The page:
Albinism

Overview

What is albinism?

Albinism is a rare genetic disorder where you aren’t born with the usual amount of melanin pigment. Melanin is a chemical in your body that determines the color of your skin, hair and eyes. Most people with albinism have very pale skin, hair and eyes. They are prone to sunburn and skin cancer. Melanin also is involved in optical nerve development, so you may have vision problems.

Albinism can affect people of all races and all ethnic groups. In the U.S., about one in every 18,000 to 20,000 people has some type of albinism. In other parts of the world, the ratio is one in every 3,000 people.

What does albino mean?

The word albino comes from the Latin word “albus,” which means white. People with albinism are sometimes called albinos. “A person with albinism” is the preferred term.

Is albinism a disease?

Albinism isn’t a disease. Albinism is a genetic condition that people are born with. It’s not contagious, and it can’t be spread.

What are the different types of albinism?

There are several different types of albinism. Levels of pigmentation vary depending on which type of albinism you have. The different types of albinism include:

  • Oculocutaneous albinism: Oculocutaneous (pronounced “ock-you-low-kew-TAIN-ee-us”) albinism, or OCA, is the most common type of albinism. People with OCA have extremely pale hair, skin and eyes. There are seven different subtypes of OCA, caused by mutations in one of seven genes (OCA1 to OCA7).
  • Ocular albinism: Ocular albinism, or OA, is much less common than OCA. Ocular albinism affects only your eyes. People with OA usually have blue eyes. Sometimes your irises (colored part of your eyes) are very pale, so your eyes may appear red or pink. This is because the blood vessels inside your eyes show through the irises. Your skin and hair color are usually normal.
  • Hermansky-Pudlak syndrome: Hermansky-Pudlak syndrome, or HPS, is a type of albinism that includes a form of OCA along with blood disorders, bruising issues and lung, kidney or bowel diseases.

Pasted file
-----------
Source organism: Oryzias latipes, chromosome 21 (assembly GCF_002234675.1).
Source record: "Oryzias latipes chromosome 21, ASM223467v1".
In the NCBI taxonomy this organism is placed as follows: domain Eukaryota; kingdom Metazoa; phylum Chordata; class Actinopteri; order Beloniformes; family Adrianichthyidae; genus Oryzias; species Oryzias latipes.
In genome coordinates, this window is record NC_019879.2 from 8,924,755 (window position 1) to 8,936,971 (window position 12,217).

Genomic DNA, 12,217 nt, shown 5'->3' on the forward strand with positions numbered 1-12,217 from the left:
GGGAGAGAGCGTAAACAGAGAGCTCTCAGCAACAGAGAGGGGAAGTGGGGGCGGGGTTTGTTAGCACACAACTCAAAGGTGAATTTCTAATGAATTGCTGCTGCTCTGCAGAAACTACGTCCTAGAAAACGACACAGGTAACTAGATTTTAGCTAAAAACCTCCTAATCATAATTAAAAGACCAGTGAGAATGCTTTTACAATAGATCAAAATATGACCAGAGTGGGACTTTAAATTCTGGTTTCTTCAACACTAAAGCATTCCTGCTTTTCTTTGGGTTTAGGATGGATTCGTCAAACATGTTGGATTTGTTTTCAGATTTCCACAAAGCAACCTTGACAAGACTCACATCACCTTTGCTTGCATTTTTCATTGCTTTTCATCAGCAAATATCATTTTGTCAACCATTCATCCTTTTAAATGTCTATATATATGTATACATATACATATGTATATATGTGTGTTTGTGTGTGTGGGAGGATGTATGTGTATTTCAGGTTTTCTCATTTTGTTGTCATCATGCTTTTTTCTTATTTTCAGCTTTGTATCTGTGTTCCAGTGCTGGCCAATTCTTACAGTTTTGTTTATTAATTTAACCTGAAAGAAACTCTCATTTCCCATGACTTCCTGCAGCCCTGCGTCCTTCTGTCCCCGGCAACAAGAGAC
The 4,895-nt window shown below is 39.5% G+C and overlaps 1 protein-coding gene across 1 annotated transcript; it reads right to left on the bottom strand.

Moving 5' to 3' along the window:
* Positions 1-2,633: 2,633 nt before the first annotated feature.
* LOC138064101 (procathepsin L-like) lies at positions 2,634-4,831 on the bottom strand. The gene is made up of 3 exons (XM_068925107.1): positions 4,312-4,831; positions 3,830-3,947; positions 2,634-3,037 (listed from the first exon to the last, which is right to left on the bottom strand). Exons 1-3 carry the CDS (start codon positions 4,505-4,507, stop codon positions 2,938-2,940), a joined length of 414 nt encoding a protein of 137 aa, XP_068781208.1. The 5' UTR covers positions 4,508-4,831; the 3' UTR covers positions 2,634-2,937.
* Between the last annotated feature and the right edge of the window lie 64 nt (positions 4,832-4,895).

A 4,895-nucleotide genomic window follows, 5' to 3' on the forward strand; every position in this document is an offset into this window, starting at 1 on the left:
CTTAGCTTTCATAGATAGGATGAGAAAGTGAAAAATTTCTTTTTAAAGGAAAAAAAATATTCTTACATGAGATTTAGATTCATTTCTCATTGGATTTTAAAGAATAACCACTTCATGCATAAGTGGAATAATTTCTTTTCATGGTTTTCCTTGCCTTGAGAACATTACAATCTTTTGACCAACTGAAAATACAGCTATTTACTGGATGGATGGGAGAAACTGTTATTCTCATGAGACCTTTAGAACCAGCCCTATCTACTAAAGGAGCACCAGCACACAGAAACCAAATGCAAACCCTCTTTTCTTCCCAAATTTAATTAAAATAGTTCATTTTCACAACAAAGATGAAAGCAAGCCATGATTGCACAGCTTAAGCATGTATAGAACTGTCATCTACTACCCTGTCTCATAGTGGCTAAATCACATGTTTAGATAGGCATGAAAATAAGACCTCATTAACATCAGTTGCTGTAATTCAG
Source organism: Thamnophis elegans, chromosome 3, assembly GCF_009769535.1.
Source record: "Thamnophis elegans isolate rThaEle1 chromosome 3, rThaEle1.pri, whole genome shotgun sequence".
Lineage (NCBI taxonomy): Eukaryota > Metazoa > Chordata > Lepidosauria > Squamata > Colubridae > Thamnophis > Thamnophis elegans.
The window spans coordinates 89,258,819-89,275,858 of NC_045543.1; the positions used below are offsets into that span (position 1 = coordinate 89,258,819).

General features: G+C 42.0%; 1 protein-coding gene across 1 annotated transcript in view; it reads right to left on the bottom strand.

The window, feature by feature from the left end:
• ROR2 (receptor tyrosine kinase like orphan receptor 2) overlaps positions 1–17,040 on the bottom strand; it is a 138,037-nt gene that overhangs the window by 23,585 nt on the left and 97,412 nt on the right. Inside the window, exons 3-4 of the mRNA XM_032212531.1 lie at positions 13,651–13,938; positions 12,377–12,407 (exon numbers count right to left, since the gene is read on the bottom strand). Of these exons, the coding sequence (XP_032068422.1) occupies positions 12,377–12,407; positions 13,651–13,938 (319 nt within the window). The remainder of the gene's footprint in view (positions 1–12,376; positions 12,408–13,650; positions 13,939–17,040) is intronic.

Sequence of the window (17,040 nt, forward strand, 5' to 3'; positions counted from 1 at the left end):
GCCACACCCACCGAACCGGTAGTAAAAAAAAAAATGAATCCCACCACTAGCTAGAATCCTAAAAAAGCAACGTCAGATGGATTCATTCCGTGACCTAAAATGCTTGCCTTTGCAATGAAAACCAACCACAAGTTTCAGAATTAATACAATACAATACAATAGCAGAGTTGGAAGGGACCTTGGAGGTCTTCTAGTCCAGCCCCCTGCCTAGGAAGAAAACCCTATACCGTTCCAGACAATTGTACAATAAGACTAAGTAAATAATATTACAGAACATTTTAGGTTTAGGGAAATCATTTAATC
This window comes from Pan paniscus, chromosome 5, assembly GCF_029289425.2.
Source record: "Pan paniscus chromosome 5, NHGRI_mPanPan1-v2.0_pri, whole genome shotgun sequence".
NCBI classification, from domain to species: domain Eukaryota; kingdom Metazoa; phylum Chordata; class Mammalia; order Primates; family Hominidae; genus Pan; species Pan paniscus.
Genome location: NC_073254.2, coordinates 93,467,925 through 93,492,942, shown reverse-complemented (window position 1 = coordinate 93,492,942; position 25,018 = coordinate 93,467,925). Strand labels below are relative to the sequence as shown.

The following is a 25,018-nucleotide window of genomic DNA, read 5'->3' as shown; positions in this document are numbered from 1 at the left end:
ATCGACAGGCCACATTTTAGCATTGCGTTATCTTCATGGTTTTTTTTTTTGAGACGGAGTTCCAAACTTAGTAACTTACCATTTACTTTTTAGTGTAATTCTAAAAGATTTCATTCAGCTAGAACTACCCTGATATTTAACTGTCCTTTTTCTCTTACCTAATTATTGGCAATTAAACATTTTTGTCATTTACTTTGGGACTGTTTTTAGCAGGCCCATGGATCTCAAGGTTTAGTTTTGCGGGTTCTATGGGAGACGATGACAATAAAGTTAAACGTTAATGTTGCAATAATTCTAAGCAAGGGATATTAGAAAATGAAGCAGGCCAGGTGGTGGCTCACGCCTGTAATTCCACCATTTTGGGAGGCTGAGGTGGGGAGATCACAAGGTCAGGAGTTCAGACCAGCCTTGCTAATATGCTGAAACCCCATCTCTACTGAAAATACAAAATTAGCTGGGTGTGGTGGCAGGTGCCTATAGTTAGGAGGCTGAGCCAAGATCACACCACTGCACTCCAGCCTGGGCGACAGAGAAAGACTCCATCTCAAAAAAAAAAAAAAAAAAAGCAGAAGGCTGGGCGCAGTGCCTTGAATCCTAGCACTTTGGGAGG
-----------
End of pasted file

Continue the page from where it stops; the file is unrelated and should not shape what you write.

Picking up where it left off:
• Chediak-Higashi syndrome: Chediak-Higashi syndrome is a type of albinism that includes a form of OCA along with immune and neurological issues.

Symptoms and Causes

What causes albinism?

Albinism is caused by mutations in specific genes that are responsible for melanin production.

Is albinism genetic?

Yes, albinism is passed down (inherited) through families. People are born with albinism when they inherit an albinism gene from their parents.

In oculocutaneous albinism, both parents must carry an albinism gene for their child to be born with albinism. The child has a 1 in 4 chance of being born with albinism. If just one parent has an albinism gene, the child won’t have oculocutaneous albinism. But they’ll have a 50% chance of being a carrier of the gene themselves.

What are the symptoms of albinism?

People with albinism may experience the following symptoms:

Diagnosis and Tests

How is albinism diagnosed?

Your healthcare provider may do a physical exam and examine your skin, hair and eyes. However, a genetic test will provide the most accurate results and help determine which gene is mutated. This DNA test will help determine which type of albinism you have.

Management and Treatment

What is the treatment for albinism?